Bob Sakata was a little hesitant when a former school teacher approached him about writing a book about his life.
Sakata is, most of the time, humble and soft spoken. But that demeanor can change in a hurry when something upsets him or when he gets going on the importance of what America offers and the role agriculture plays in that. And don't even get him started on water - unless you want a quick education on why the state should preserve as much of it as possible for use by the state and its residents, including those in agriculture, or more specific, especially agriculture. That comes from his more than 65 years farming in the arid area known as northern Colorado.
But the author of "Bob Sakata American Farmer," Daniel Blegen, was a Brighton school teacher that Sakata knew while serving on the school board. Blegen, who now lives in Longmont, Colo., explained that he had written one "A Now You Know Bio" book aimed at elementary school-aged children and the book on Sakata would be the next in that series.
"When I learned it would for elementary kids as a motivation for them, that they can succeed in this country at something, then I agreed," Sakata said.
It's a fascinating book even for those well beyond elementary school age and makes Sakata's point - one can succeed in America if they are willing to overcome obstacles. And he did, despite an impoverished childhood and growing up in a hurry when, at 16, he and his family were sent to an internment camp following the outbreak of World War II.
Sakata's story begins in Japan where his father, Mantaro, was a farmer. Born in 1884, Mantaro's family farm had about 2.5 acres of fruit trees. If one of the plum, apricot or cherry trees showed signs of dying, Mantaro grafted a branch from it on to a healthy tree. Sakata said his father became an expert at grafting and once grafted a shoot from a plum tree on a walnut tree. The shoot produced plums, the rest of the tree walnuts.
In between the trees, the Sakata family grew vegetables. It was Mantaro's job to pull weeds that threatened the vegetable crops and scare off birds that were attracted to the fruit trees. He irrigated the crops by carrying buckets of water to the crops when rain was scarce, and he harvested the fruit and vegetables each fall.
In 1902, Mantaro immigrated to the United States thanks to an entrepreneur who needed farmers to grow rice in the San Francisco area. He was 18 at the time and had $30 in his pocket.
It's unclear what happened over the next four years, but Mantaro was among those Japanese and Chinese recruited to clean up following the great San Francisco earthquake of 1906. He got another break and went to work for a man who owned an orchard, and soon became a sharecropper on that orchard.
In true Japanese tradition, he then wrote the elders of his village in Japan, asking them to find a wife. He paid for her trip to the U.S. and met her for the first time when her ship docked in San Francisco. He and Aki Nishimura were married soon after, in 1920.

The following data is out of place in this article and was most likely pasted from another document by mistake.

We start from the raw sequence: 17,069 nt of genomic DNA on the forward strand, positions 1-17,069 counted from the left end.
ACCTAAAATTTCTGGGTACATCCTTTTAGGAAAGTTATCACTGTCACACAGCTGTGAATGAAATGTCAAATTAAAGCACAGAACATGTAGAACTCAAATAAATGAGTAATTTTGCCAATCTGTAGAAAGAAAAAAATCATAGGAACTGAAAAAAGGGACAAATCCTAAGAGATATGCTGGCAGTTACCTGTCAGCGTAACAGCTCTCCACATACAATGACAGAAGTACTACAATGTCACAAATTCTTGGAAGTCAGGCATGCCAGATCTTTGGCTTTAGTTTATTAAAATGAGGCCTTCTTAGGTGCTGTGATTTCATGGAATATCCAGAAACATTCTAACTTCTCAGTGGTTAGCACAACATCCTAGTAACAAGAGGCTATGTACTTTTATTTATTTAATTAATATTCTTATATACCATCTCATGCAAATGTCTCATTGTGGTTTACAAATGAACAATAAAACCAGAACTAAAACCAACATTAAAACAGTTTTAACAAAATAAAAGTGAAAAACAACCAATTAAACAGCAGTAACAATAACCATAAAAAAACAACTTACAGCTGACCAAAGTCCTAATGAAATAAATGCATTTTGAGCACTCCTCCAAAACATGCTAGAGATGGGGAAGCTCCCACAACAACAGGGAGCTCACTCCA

Over the next six years, they had four children, Harry, twin girls Mitsuko and Fusako, and Bob, who was born April 25, 1926 in San Jose. He spent his early years working on leased land east of San Francisco.
But when he was 6, Bob's mother died. His rearing fell to his twin sisters, but his father made certain the four Sakata children got an education.
Then came Dec. 7, 1941. The surprise attack on Pearl Harbor by the Japanese. The Sakata family, along with several hundred other Japanese-Americans, were taken to a race track near San Bruno, Calif. They were allowed to take one suitcase of personal belongings. The family spent the next five months living in a horse stall at the race track before being moved to an internment camp in Utah.
Bob was the first to leave the camp, getting help from a former FFA teacher in California who had moved to Fort Collins, and the fact he had an uncle in Brighton. And, as the book notes, then Colorado Gov. Ralph Carr was a huge supporter of the rights of Japanese-Americans.
The rest, as the story goes, is history. Bob began doing farm chores for Bill Schluter, a Brighton dairyman, and, at the same time, finished high school, playing the drums in a band at the school in his spare time. In 1944, Schluter told Bob to bring his family to Brighton where he sold them 40 acres of farmland at $650 an acre, telling Bob the family could pay him when they could.
Now, some 65 years later, Sakata Farms stretches across some 3,000 acres of Adams and Weld counties, and the farm's sweet corn is a big seller through Safeway and King Soopers every summer.
Several years ago, Sakata said he was asked to address the honor society at Brighton High School and was asked for his philosophy in life. He gave them 10 simple "don'ts:"
• Don't just look, observe.
• Don't just hear, listen.
• Don't just talk, say something.
• Don't just work, be productive.
• Don't just set goals, achieve them.
• Don't just live on a title, continue to prove you are worthy of it.
• Don't just tell the truth, live it.
• Don't just love, have respect and honor with it.
• Don't just make a promise, follow through with it.
• And don't just pray, have faith.